A dog on a laboratory bench sits up and begs the prospective vivisector for mercy. Engraving by C.J. Tomkins, 1883, after a painting by J. McClure Hamilton.
- Hamilton, John McLure, 1853-1936.
- 23 June 1883
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About this work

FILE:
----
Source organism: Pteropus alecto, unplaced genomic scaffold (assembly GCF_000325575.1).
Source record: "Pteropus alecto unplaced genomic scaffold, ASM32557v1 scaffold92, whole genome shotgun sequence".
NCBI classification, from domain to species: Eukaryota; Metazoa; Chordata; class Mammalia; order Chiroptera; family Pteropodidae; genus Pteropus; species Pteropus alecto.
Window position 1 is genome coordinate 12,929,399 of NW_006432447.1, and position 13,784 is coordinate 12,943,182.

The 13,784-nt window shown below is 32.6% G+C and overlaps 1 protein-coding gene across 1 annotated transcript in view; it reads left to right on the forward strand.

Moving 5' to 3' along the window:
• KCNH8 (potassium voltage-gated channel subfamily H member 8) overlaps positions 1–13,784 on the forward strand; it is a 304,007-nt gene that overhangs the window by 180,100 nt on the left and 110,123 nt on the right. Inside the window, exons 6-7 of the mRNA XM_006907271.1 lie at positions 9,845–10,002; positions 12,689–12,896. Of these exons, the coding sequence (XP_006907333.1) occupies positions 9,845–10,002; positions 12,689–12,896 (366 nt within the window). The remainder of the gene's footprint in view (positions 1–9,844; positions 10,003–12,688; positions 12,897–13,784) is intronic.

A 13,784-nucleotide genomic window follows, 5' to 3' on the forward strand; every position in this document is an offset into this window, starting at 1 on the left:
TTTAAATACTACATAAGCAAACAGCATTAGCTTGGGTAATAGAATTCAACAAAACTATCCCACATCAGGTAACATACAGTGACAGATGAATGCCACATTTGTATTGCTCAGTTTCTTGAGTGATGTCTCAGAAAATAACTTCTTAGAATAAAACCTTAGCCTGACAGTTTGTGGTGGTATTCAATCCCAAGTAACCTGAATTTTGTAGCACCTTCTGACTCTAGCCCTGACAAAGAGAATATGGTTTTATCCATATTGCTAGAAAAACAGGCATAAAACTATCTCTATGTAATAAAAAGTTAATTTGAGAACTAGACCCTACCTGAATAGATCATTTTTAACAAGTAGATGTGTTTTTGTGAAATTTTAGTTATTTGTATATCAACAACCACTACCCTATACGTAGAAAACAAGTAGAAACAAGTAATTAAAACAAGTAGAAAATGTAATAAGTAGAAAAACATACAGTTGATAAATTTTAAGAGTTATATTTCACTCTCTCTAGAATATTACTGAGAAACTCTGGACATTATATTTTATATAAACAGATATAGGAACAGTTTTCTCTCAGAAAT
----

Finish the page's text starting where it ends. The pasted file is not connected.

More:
If at first the subject appears to be a man benignly considering a begging dog, its pathetic nature is increased when the surgical instruments and body of a bird identify the setting as a vivisector's laboratory. The man holds a bottle behind his back in an apparently playful manner, but the dog is not begging for this but rather for his life. The bottle may contain an anaesthetic so that the vivisector's experiment, if lethal, would not be painful. The issue of vivisection was a topical one in the late nineteenth century. The artist may have been directly inspired by a contemporary account by the anti-vivisectionist George Hoggan of the reaction of the dogs that were brought to the laboratory of the French vivisectionist, Claude Bernard: "They would make friendly advances to each of the three or four persons present, and as far as eyes, ears and tail could make a mute appeal for mercy eloquent, they tried it in vain." (Schupbach 1987, p. 351.)
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